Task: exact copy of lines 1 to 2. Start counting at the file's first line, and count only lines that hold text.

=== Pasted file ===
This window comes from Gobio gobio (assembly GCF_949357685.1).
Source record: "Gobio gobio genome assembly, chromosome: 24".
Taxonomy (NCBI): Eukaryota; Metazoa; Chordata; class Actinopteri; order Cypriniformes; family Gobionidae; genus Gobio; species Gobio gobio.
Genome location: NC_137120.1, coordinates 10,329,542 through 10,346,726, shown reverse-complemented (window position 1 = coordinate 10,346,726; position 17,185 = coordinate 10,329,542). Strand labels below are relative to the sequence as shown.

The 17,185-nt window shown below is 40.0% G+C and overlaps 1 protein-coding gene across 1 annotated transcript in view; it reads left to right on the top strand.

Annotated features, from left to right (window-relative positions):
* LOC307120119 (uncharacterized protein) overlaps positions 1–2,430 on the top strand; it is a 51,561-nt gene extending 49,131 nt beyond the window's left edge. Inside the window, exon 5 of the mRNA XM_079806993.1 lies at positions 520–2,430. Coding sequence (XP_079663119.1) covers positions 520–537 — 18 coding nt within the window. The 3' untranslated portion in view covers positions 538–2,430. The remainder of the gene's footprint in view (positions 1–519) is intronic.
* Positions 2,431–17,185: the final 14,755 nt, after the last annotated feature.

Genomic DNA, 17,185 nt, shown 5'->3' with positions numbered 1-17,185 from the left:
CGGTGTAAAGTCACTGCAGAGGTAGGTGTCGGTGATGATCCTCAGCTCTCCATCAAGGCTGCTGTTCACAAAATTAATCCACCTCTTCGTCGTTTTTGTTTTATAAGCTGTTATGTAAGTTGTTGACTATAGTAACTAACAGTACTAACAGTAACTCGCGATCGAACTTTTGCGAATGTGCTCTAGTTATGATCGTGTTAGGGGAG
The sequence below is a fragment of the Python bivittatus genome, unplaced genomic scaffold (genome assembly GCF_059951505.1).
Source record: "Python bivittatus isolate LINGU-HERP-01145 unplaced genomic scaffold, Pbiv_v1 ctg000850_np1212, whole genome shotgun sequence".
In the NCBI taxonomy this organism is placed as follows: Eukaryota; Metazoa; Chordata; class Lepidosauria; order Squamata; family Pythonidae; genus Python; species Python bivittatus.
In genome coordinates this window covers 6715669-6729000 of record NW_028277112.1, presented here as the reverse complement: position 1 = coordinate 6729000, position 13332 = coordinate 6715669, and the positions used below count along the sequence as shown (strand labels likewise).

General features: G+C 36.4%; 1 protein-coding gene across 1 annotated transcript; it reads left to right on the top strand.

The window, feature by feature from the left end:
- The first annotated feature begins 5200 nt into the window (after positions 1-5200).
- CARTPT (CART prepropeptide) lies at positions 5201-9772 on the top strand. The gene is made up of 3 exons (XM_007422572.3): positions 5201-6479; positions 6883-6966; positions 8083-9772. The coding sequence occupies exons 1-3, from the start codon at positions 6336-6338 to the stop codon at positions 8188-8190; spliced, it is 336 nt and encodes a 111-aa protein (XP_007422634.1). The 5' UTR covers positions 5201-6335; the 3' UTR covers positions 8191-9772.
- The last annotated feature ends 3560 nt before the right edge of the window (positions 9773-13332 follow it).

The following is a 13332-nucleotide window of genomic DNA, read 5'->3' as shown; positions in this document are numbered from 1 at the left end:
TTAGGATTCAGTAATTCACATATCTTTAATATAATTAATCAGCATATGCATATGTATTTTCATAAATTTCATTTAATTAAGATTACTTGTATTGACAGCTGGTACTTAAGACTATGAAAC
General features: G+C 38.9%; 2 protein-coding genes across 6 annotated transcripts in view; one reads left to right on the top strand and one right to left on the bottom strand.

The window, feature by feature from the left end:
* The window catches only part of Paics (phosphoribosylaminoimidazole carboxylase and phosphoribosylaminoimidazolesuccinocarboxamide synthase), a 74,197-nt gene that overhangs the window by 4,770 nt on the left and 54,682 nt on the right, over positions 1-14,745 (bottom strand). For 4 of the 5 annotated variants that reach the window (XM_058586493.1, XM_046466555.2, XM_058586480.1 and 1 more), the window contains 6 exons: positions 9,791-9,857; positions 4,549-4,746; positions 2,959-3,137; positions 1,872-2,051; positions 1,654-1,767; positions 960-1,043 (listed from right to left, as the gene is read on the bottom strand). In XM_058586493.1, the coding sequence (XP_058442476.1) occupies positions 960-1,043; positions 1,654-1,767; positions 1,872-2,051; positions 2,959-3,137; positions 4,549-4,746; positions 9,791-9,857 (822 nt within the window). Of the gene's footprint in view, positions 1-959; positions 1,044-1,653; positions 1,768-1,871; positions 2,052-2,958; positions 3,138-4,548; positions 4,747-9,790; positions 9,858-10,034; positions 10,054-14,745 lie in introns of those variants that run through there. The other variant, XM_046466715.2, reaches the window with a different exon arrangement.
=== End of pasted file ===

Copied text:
This window comes from Gobio gobio (assembly GCF_949357685.1).
Source record: "Gobio gobio genome assembly, chromosome: 24".